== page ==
The Pell Grant is considered a form of "gift aid" and does not have to be repaid. Pell Grants are awarded to undergraduate students who have not earned their first bachelor's degree and who exhibit exceptional financial need. After you complete and submit the Free Application for Federal Student Aid (FAFSA), the U.S. Department of Education uses a formula established by Congress to calculate your and your family's "expected family contribution" (EFC) for the upcoming year. The EFC figure determines whether or not you qualify for a Pell Grant. Pell grant Table 2012-2013.
Pell Grants are tentatively posted to your expense slip based on your planned enrollment as stated on your Data Form submitted to Financial Aid. Your actual Pell award amount is based on your actual enrollment level as of the last day of drop/add of classes and will be credited to your student account the day after drop/add each quarter. Your awarded Pell Grant will be corrected (reduced) if you are reported as never having attended a class or if you have a backdated add or drop for a quarter within the current academic year.
Maximum Pell Grant
The maximum Pell Grant award is determined annually by Congress. The maximum scheduled Pell Grant award for 2012-2013 is $5,550 for a student with a zero Expected Family Contribution (EFC). The amount you get, though, will depend on:
- your financial need,
- your cost of attendance,
- your status as a full-time or part-time student, and
- your plans to attend school for a full academic year or less.
You may not receive Federal Pell Grant funds from more than one school at a time.
The amount of Federal Pell Grant funds you may receive over your lifetime is limited by a new federal law to be the equivalent of six years of Pell Grant funding. Since the maximum amount of Pell Grant funding you can receive each year is equal to 100%, the six-year equivalent is 600%. You’ll receive a notice if you’re getting close to your limit. If your Lifetime Eligibility Used (LEU) equals or exceeds 600%, you may no longer receive Pell Grant funding. Similarly, if your LEU is greater than 500% but less than 600%, while you will be eligible for a Pell Grant for the next award year, you will not be able to receive a full scheduled award.
Percent used: To determine how much of the maximum six years (600%) of Pell Grant you have used each year, the U.S. Department of Education (ED) compares the actual amount you received for the award year with your scheduled award amount for that award year. Of course, if you receive the full amount of your scheduled award, you will have used 100%. It’s possible that you might not receive your entire scheduled award for an award year. There are a number of reasons for this, the most common of which are that you are not enrolled for the full year or that you are not enrolled full-time, or both. ED keeps track of your LEU by adding together the percentages of your Pell Grant scheduled awards that you received for each award year. The calculation of the duration of a student’s eligibility includes all years of the student’s receipt of Pell Grant funding. You can log on to National Student Loan Data System (NSLDS®) using your Federal Student Aid PIN and view your LEU. The LEU will be found on the Financial Aid Review page.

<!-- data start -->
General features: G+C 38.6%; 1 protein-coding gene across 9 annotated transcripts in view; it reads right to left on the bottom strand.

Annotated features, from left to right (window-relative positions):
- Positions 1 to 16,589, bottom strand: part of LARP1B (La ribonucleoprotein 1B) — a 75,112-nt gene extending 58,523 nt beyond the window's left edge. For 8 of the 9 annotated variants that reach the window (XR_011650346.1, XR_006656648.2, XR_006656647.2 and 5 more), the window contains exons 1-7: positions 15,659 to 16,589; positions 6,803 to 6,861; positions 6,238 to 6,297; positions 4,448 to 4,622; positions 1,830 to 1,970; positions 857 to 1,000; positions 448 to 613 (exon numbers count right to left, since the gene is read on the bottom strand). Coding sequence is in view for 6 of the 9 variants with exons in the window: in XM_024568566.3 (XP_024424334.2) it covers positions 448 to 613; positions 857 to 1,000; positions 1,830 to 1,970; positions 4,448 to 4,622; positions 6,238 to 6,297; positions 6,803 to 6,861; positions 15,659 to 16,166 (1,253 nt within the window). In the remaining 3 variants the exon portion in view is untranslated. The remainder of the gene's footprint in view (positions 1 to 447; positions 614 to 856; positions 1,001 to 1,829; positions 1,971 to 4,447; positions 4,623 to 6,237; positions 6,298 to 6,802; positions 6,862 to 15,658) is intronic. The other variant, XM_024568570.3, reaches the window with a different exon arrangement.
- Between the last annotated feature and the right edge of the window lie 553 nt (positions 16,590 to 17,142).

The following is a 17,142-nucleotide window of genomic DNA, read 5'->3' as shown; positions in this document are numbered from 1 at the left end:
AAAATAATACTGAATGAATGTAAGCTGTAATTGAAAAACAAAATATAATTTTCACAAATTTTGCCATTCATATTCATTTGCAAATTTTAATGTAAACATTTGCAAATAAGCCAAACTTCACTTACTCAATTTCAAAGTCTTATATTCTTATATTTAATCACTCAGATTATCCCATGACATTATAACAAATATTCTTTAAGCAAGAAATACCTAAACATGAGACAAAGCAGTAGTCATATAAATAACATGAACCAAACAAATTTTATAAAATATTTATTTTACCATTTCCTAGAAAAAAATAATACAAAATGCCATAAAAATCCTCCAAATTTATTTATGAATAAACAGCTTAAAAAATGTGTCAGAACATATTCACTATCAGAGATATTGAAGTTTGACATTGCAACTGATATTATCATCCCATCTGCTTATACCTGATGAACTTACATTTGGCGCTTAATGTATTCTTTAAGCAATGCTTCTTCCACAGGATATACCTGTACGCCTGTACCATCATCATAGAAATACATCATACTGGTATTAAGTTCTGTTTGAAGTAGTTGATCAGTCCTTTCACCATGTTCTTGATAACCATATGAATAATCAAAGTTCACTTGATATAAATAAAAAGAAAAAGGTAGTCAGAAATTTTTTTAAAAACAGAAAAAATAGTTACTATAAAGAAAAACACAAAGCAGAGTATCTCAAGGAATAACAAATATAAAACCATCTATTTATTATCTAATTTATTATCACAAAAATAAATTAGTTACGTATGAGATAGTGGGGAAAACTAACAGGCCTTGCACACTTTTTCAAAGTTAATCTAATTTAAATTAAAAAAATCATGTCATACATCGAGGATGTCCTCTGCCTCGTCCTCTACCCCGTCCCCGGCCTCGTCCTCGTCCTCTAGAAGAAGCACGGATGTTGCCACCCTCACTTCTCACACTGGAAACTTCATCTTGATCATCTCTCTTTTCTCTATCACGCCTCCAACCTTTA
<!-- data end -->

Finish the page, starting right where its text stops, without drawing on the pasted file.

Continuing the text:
Declining Pell Grant Funds
A student may decline all or part of a disbursement of Pell Grant funds that the student is otherwise eligible to receive. A student may wish to take this action if the student expects to qualify for a larger Pell Grant in future years as a result of an expected transfer to a more expensive educational institution or an expected change in the student’s expected family contribution.
To decline Pell Grant funds, a student must deliver to the school a signed, written statement clearly indicating that the student is declining Pell Grant funds for which he or she is otherwise eligible and that the student understands that those funds may not be available once the award year is over. The school must, if necessary, submit any adjustment records for the student to the Common Origination and Disbursement (COD) System.
Returning Pell Grant Funds
A student may return all or a portion of Pell Grant funds that the student was otherwise eligible to receive, as long as this action is taken during the same award year. Again, a student may wish to take this action if the student expects to qualify for a larger Pell Grant in future years as a result of an expected transfer to a more expensive educational institution or an expected change in the student’s expected family contribution.
To return all or a portion of Pell Grant funds, the student must deliver to the school a signed, written statement clearly indicating that the student is returning Pell Grant funds for which he or she is otherwise eligible and that the student understands that those funds may not be available once the award year is over. The student must return the funds directly to the school, and the school must return those funds to its Pell Grant account. The school must then submit the required adjustment records for the student to the COD System.
A student may not return any Pell Grant funds from a prior award year that the student was otherwise eligible to receive.